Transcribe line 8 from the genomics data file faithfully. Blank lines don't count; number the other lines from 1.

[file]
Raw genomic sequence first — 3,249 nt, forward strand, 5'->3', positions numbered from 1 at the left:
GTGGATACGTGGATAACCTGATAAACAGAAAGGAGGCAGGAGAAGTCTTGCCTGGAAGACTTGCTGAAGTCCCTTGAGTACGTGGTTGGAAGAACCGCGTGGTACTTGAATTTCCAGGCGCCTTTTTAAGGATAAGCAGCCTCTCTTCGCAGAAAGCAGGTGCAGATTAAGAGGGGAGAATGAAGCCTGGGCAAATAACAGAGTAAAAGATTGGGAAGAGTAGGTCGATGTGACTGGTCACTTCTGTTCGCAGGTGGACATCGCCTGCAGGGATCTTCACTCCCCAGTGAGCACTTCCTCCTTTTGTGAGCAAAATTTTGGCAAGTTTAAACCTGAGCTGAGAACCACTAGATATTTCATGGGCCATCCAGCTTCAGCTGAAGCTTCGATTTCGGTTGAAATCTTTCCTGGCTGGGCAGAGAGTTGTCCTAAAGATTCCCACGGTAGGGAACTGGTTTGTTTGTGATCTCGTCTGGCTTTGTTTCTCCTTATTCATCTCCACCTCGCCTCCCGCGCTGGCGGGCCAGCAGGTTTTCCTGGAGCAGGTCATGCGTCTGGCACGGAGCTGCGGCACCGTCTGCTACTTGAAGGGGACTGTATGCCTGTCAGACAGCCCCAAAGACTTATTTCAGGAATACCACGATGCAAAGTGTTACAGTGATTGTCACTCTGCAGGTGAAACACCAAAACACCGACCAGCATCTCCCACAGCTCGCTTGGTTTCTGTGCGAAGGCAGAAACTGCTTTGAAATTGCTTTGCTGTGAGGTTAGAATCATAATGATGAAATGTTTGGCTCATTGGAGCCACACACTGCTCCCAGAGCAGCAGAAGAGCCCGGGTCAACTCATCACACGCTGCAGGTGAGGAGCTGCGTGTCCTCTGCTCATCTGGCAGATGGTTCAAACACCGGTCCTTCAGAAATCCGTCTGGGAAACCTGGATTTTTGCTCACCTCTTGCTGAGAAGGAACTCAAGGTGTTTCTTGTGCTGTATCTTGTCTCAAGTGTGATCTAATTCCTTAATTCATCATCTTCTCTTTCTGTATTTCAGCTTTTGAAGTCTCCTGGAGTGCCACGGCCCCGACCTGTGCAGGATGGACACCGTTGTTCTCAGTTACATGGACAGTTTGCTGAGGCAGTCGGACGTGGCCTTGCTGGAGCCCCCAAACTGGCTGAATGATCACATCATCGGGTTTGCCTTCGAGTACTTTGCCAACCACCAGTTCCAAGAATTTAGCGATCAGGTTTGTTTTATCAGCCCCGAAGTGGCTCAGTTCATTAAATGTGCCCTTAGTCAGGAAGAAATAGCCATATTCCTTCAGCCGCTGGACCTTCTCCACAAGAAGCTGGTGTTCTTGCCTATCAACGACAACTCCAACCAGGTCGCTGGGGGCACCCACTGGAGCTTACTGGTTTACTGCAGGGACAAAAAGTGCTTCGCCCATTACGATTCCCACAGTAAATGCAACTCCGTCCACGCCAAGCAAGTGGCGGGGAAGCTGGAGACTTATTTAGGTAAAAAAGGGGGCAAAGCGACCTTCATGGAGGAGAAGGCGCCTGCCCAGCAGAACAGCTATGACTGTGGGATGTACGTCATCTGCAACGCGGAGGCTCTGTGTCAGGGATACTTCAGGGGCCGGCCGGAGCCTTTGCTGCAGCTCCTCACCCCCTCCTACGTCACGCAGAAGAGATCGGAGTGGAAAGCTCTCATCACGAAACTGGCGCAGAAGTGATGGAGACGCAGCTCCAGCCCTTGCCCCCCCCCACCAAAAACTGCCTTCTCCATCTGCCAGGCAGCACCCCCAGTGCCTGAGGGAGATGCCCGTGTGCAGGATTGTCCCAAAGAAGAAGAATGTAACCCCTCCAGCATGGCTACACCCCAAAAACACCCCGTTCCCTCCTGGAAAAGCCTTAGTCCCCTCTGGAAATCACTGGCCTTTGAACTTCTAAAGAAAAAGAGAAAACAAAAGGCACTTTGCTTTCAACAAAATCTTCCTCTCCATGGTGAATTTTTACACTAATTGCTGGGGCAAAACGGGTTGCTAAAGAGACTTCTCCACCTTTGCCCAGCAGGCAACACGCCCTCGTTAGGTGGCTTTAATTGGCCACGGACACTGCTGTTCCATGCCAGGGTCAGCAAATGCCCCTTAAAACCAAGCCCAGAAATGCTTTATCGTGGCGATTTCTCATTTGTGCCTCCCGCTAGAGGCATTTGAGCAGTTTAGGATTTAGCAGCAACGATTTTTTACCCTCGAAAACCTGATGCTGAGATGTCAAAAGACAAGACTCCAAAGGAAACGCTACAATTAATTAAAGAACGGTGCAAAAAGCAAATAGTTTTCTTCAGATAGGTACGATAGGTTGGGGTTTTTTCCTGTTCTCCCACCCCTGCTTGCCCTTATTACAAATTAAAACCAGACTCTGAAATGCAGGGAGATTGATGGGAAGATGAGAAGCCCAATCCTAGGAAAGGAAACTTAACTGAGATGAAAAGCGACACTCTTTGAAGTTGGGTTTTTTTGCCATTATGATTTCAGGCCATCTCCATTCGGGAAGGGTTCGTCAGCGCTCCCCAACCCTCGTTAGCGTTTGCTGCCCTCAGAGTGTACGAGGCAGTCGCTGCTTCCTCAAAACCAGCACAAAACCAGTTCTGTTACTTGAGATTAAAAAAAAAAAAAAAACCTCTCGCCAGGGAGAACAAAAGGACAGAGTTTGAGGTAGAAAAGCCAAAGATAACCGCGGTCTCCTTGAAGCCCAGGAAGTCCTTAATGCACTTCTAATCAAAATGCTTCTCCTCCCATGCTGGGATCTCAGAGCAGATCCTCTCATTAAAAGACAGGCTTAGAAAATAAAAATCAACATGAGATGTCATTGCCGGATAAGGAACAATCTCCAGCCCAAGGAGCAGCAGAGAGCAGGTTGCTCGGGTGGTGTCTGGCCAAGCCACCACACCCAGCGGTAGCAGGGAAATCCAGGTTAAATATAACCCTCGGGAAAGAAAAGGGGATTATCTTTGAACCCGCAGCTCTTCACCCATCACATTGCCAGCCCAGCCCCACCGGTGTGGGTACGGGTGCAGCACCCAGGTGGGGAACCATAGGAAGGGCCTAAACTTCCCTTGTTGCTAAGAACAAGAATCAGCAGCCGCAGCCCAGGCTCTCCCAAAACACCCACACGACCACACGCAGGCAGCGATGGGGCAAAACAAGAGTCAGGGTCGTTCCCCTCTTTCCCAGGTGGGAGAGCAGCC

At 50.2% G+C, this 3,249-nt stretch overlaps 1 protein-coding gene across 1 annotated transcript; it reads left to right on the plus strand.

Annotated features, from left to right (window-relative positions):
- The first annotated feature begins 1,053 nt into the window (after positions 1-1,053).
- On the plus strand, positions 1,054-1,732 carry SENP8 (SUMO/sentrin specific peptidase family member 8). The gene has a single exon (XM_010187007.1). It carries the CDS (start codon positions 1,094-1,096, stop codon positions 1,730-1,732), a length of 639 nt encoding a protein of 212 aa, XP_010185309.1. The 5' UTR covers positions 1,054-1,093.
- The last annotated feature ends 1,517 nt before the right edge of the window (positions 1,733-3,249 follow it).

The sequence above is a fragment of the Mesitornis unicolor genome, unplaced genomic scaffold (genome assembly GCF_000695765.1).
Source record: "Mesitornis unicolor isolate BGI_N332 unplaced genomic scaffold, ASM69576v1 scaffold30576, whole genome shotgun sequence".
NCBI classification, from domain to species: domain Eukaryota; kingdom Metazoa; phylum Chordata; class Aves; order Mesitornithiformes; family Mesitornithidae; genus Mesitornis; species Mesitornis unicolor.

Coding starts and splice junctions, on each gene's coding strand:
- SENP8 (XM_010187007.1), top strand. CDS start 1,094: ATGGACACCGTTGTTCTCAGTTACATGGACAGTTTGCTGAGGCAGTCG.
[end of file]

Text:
The sequence above is a fragment of the Mesitornis unicolor genome, unplaced genomic scaffold (genome assembly GCF_000695765.1).